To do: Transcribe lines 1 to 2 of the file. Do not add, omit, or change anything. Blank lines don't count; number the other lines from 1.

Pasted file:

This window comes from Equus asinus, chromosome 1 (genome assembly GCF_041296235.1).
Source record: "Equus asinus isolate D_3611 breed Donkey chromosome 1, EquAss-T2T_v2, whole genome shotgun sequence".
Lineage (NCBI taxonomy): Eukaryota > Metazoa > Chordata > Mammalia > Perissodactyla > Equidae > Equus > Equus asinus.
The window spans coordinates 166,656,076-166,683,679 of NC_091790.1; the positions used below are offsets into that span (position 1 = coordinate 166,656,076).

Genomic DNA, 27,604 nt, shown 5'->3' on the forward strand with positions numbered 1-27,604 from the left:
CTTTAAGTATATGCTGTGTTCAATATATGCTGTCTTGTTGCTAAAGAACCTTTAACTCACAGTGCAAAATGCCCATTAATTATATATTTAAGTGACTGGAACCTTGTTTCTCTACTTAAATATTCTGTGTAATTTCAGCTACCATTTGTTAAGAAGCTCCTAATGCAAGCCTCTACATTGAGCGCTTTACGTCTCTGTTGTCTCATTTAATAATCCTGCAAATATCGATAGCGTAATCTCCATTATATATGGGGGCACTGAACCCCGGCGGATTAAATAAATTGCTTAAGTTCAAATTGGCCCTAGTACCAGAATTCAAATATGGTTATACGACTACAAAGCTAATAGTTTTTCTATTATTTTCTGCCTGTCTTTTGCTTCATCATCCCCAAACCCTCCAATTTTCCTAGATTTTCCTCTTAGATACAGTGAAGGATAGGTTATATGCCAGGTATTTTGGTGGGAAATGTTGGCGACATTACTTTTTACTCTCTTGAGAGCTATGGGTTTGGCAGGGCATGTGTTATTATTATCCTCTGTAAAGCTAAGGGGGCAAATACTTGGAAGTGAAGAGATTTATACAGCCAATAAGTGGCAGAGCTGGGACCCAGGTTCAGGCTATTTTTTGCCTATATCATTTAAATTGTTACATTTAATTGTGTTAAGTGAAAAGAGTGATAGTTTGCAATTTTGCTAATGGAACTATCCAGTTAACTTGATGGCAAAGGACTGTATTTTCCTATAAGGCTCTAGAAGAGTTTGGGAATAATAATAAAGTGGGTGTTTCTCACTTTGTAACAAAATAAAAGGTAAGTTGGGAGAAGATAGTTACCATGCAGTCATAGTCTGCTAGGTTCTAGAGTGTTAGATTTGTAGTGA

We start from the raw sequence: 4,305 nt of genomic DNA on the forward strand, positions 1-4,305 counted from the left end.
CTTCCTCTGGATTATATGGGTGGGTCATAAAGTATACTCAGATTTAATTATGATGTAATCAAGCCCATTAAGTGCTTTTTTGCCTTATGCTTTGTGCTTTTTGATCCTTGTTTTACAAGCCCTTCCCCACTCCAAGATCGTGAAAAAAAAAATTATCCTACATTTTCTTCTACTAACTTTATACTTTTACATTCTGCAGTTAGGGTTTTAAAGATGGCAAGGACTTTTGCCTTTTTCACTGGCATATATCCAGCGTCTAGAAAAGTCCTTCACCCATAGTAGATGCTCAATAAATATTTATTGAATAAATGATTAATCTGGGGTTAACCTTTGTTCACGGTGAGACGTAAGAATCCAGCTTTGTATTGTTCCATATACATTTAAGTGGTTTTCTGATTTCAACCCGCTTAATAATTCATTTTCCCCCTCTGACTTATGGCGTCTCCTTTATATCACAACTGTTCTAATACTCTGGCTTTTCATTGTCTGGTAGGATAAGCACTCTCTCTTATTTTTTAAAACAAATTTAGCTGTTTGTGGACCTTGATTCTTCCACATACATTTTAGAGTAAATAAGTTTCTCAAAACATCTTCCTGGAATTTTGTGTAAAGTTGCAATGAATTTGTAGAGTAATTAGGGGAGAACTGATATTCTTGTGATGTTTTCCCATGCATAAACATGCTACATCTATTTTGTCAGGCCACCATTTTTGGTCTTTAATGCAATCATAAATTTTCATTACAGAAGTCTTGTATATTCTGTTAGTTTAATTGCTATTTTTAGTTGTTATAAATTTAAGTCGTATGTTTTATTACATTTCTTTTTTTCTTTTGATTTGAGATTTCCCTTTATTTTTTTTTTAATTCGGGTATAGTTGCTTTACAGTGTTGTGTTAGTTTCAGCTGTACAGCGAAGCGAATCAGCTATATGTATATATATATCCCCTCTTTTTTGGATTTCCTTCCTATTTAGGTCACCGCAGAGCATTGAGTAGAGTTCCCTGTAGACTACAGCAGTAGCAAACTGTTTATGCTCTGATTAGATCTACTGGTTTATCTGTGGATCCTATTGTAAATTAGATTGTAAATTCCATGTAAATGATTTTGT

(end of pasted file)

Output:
This window comes from Equus asinus, chromosome 1 (genome assembly GCF_041296235.1).
Source record: "Equus asinus isolate D_3611 breed Donkey chromosome 1, EquAss-T2T_v2, whole genome shotgun sequence".